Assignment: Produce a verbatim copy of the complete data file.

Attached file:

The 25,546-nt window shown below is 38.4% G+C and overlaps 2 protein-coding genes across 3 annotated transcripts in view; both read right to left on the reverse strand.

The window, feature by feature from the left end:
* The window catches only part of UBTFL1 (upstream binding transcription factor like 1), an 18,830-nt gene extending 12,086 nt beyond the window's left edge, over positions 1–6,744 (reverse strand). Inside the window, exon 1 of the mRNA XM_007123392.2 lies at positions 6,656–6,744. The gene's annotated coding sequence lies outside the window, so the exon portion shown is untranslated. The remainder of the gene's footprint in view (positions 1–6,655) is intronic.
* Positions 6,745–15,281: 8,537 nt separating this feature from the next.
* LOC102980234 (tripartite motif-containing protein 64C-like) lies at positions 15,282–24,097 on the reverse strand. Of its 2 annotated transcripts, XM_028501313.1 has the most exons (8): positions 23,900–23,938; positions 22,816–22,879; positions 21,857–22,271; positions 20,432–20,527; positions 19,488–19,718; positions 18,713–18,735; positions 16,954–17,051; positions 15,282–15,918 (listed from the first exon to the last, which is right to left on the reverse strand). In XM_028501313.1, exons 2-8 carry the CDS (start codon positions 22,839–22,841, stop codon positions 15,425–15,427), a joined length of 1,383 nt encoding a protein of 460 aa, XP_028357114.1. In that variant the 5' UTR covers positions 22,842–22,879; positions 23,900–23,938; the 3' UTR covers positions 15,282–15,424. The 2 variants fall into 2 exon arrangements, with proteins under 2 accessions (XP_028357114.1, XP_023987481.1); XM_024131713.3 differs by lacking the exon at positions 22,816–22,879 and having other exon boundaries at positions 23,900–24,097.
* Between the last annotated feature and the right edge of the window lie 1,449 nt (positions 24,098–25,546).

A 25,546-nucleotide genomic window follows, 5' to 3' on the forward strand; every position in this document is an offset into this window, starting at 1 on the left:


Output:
The 25,546-nt window shown below is 38.4% G+C and overlaps 2 protein-coding genes across 3 annotated transcripts in view; both read right to left on the reverse strand.

The window, feature by feature from the left end:
* The window catches only part of UBTFL1 (upstream binding transcription factor like 1), an 18,830-nt gene extending 12,086 nt beyond the window's left edge, over positions 1–6,744 (reverse strand). Inside the window, exon 1 of the mRNA XM_007123392.2 lies at positions 6,656–6,744. The gene's annotated coding sequence lies outside the window, so the exon portion shown is untranslated. The remainder of the gene's footprint in view (positions 1–6,655) is intronic.
* Positions 6,745–15,281: 8,537 nt separating this feature from the next.
* LOC102980234 (tripartite motif-containing protein 64C-like) lies at positions 15,282–24,097 on the reverse strand. Of its 2 annotated transcripts, XM_028501313.1 has the most exons (8): positions 23,900–23,938; positions 22,816–22,879; positions 21,857–22,271; positions 20,432–20,527; positions 19,488–19,718; positions 18,713–18,735; positions 16,954–17,051; positions 15,282–15,918 (listed from the first exon to the last, which is right to left on the reverse strand). In XM_028501313.1, exons 2-8 carry the CDS (start codon positions 22,839–22,841, stop codon positions 15,425–15,427), a joined length of 1,383 nt encoding a protein of 460 aa, XP_028357114.1. In that variant the 5' UTR covers positions 22,842–22,879; positions 23,900–23,938; the 3' UTR covers positions 15,282–15,424. The 2 variants fall into 2 exon arrangements, with proteins under 2 accessions (XP_028357114.1, XP_023987481.1); XM_024131713.3 differs by lacking the exon at positions 22,816–22,879 and having other exon boundaries at positions 23,900–24,097.
* Between the last annotated feature and the right edge of the window lie 1,449 nt (positions 24,098–25,546).

A 25,546-nucleotide genomic window follows, 5' to 3' on the forward strand; every position in this document is an offset into this window, starting at 1 on the left: